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Archive for the ‘Adventure Travel’ Category

Travel Around the World Guides

Sunday, April 28th, 2013

1-Price your trip as an “Around-the-World” ticket.
For train travel. Amtrak is the national rail company in the United States. In Europe, consider buying Eurail (for non-EU citizens) or Interail (for EU citizens) international railpasses. In Asia the Trans-Siberian railway goes from Moscow to Beijing where you can connect to Shanghai then Tokyo.
For bus/coach. In the United States, Greyhound provide bus travel. In Europe, Eurolines provide a pass to cover travel between more than 45 European cities. Megabus provide intercity bus travel in North America and Europe.
For air travel. Air travel is generally the most expensive way to travel. Use flight comparison websites such as travelsupermarket, skyscanner and kayak. Use flight brokers such as travelocity, expedia and opodo.

If you want to go by plane, or by plane for parts of the trip, there are Around-the-World tickets. These tickets allow you to fly from city to city around the globe on your own schedule for significantly less than you’d have paid for individual tickets. Pay close attention to restrictions. Many “Around-the-World” tickets mandate that you must always be going in the same direction, ex. L.A. to London to Moscow. You could not go L.A. to Paris to London, this takes significantly more preparation.
For ship/ferry travel. Cruises can be cheap if you consider accommodation and meals are included. Cunard operate transatlantic cruises. TheCruisePeople compare cruise prices.
2-Get accommodation. Some ideas for housing are hostels, which are located all around the world or if you have friends or family who live internationally, staying with them.
3-Buying groceries. Making your own meals will dramatically cut costs, as opposed to eating out every meal.
4-Stay in touch. For safety purposes, every few days find an Internet cafe and email your parents or friends, so they know where you are in case of an emergency.
5-Spend time with the locals and be aware of your surroundings.
6-Set a budget. Based on where you are going, how long you will be there and whether the country is 1st, 2nd or 3rd world. Obviously, first world countries are the most expensive (Europe, Canada, USA, Japan). Second world countries are a bit harder to define, but are usually somewhat developed (Mexico, Eastern Europe, China, Egypt). Third world countries are the cheapest but most difficult places to travel (most of Africa, Bolivia, Peru.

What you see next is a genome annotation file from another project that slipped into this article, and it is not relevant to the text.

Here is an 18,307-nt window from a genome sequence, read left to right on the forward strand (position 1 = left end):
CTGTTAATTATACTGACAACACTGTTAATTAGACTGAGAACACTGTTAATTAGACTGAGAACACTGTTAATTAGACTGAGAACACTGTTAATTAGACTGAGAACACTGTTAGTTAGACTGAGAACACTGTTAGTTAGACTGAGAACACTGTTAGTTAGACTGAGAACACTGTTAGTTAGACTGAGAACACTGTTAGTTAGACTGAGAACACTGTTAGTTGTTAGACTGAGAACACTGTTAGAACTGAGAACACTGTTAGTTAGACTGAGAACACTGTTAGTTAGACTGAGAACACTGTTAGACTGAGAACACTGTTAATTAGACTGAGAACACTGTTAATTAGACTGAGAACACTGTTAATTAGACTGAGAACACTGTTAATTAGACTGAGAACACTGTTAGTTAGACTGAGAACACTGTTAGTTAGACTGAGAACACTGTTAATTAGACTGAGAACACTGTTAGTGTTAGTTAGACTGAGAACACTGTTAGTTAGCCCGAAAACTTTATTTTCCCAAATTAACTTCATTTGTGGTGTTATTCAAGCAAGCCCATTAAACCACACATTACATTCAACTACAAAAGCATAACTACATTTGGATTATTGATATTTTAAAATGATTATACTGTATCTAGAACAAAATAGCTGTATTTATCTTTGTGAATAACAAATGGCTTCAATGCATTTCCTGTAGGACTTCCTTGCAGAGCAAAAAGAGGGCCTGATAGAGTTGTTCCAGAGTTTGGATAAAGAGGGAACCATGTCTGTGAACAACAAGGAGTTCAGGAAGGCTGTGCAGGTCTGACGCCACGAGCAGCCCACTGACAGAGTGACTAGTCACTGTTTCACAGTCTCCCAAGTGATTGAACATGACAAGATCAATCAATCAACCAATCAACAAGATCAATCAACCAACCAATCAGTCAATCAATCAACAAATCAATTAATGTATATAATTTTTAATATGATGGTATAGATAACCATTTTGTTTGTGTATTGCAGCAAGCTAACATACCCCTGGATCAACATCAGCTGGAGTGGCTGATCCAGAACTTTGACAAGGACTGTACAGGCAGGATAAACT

Costa Rica Vacations (CRV) is a full-service travel agency specializing in all inclusive vacation packages at top resorts and hotels.

Staying Safe With White Water Rafting

Tuesday, May 17th, 2011

White water rafting is a challenging sport that involves paddling a raft along or across open water or rivers and navigating the raft to calmer areas. The degree of roughness of the water varies greatly and the sole purpose of the sport is only for the adrenaline rush that rafters experience. If you are new to white water rafting, it is best to participate in an organized tour. The leader will instruct you on how to handle yourself and the raft in the water, and will advise you on safety measures that must be taken.

There are several different companies throughout the country that offer white water rafting tours for a reasonable amount of money. They will not only take you out for your day of white water rafting, they often also provide lunch and sometimes dinner for your group. These guides will advise you on what level rafting to begin with, this is described in terms of “class”. The higher the class rapids, the more difficult the trip will be. When you are starting out, you will want to stick with one of the lower class. In this type of rafting, the water will be less tumultuous and there will be a lesser chance of you being injured.

There are a few things that you can do in order to stay safe in the water. The first is to always wear a life jacket. You may think that because you are in the raft, you are safe and will never end up in the water. This is not necessarily true. The water you will be rafting in is extremely rough and can toss you around your raft like a rag doll. It is not uncommon for a white water rafter to be thrown out of the boat, in which case, a life jacket will come in handy. Don’t panic if you end up in the water, just stay calm and point your feet downstream while you wait for your buddies to get you back into the raft. This will protect your head from hitting rocks as the flow of water propels you downstream.

On the off chance that you or one of your friends is injured, you should have a first aid kit with you in the raft. When choosing a first aid kit, look for one that can float. Your first aid kit should have plenty of anti-bacterial ointment and bandages in case you cut yourself on one of the jagged rocks.